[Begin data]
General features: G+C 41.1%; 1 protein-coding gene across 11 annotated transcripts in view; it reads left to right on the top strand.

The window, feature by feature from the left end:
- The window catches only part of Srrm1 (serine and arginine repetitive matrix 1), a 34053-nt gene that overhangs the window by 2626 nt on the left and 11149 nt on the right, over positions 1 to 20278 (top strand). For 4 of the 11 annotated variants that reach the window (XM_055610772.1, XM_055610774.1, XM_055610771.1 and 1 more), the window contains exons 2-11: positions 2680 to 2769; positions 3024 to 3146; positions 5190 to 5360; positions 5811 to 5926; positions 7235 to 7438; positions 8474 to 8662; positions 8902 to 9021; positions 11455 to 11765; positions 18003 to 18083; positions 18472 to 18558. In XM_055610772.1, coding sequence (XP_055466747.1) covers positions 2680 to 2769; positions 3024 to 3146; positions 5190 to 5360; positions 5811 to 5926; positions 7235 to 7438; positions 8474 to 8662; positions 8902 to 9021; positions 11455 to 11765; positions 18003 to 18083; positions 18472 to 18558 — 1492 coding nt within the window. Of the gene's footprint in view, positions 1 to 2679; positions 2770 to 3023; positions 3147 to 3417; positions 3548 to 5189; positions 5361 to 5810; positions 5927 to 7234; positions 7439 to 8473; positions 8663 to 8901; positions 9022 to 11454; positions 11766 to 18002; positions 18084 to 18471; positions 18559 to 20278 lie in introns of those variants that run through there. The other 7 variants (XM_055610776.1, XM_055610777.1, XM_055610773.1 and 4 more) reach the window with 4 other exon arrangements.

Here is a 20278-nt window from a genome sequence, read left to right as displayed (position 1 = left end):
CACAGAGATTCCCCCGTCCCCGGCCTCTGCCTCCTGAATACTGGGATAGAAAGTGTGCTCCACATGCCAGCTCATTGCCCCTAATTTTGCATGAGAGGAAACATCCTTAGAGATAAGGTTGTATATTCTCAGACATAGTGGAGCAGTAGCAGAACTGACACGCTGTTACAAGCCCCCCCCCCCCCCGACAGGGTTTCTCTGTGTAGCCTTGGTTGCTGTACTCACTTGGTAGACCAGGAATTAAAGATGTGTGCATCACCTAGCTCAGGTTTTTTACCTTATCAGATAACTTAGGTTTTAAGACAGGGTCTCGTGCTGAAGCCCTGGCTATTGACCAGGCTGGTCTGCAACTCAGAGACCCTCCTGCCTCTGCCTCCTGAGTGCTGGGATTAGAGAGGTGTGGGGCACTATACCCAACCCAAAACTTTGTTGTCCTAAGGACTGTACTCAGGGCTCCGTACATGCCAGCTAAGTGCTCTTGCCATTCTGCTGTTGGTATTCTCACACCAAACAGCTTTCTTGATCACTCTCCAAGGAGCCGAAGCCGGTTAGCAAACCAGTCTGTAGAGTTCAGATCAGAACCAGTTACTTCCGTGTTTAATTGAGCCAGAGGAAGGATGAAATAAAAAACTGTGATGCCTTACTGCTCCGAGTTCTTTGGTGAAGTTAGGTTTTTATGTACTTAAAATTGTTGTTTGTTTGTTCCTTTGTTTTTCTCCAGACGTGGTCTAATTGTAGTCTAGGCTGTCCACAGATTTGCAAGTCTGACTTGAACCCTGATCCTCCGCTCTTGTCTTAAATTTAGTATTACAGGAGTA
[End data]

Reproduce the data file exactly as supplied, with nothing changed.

General features: G+C 41.1%; 1 protein-coding gene across 11 annotated transcripts in view; it reads left to right on the top strand.

The window, feature by feature from the left end:
- The window catches only part of Srrm1 (serine and arginine repetitive matrix 1), a 34053-nt gene that overhangs the window by 2626 nt on the left and 11149 nt on the right, over positions 1 to 20278 (top strand). For 4 of the 11 annotated variants that reach the window (XM_055610772.1, XM_055610774.1, XM_055610771.1 and 1 more), the window contains exons 2-11: positions 2680 to 2769; positions 3024 to 3146; positions 5190 to 5360; positions 5811 to 5926; positions 7235 to 7438; positions 8474 to 8662; positions 8902 to 9021; positions 11455 to 11765; positions 18003 to 18083; positions 18472 to 18558. In XM_055610772.1, coding sequence (XP_055466747.1) covers positions 2680 to 2769; positions 3024 to 3146; positions 5190 to 5360; positions 5811 to 5926; positions 7235 to 7438; positions 8474 to 8662; positions 8902 to 9021; positions 11455 to 11765; positions 18003 to 18083; positions 18472 to 18558 — 1492 coding nt within the window. Of the gene's footprint in view, positions 1 to 2679; positions 2770 to 3023; positions 3147 to 3417; positions 3548 to 5189; positions 5361 to 5810; positions 5927 to 7234; positions 7439 to 8473; positions 8663 to 8901; positions 9022 to 11454; positions 11766 to 18002; positions 18084 to 18471; positions 18559 to 20278 lie in introns of those variants that run through there. The other 7 variants (XM_055610776.1, XM_055610777.1, XM_055610773.1 and 4 more) reach the window with 4 other exon arrangements.

Here is a 20278-nt window from a genome sequence, read left to right as displayed (position 1 = left end):
CACAGAGATTCCCCCGTCCCCGGCCTCTGCCTCCTGAATACTGGGATAGAAAGTGTGCTCCACATGCCAGCTCATTGCCCCTAATTTTGCATGAGAGGAAACATCCTTAGAGATAAGGTTGTATATTCTCAGACATAGTGGAGCAGTAGCAGAACTGACACGCTGTTACAAGCCCCCCCCCCCCCCGACAGGGTTTCTCTGTGTAGCCTTGGTTGCTGTACTCACTTGGTAGACCAGGAATTAAAGATGTGTGCATCACCTAGCTCAGGTTTTTTACCTTATCAGATAACTTAGGTTTTAAGACAGGGTCTCGTGCTGAAGCCCTGGCTATTGACCAGGCTGGTCTGCAACTCAGAGACCCTCCTGCCTCTGCCTCCTGAGTGCTGGGATTAGAGAGGTGTGGGGCACTATACCCAACCCAAAACTTTGTTGTCCTAAGGACTGTACTCAGGGCTCCGTACATGCCAGCTAAGTGCTCTTGCCATTCTGCTGTTGGTATTCTCACACCAAACAGCTTTCTTGATCACTCTCCAAGGAGCCGAAGCCGGTTAGCAAACCAGTCTGTAGAGTTCAGATCAGAACCAGTTACTTCCGTGTTTAATTGAGCCAGAGGAAGGATGAAATAAAAAACTGTGATGCCTTACTGCTCCGAGTTCTTTGGTGAAGTTAGGTTTTTATGTACTTAAAATTGTTGTTTGTTTGTTCCTTTGTTTTTCTCCAGACGTGGTCTAATTGTAGTCTAGGCTGTCCACAGATTTGCAAGTCTGACTTGAACCCTGATCCTCCGCTCTTGTCTTAAATTTAGTATTACAGGAGTA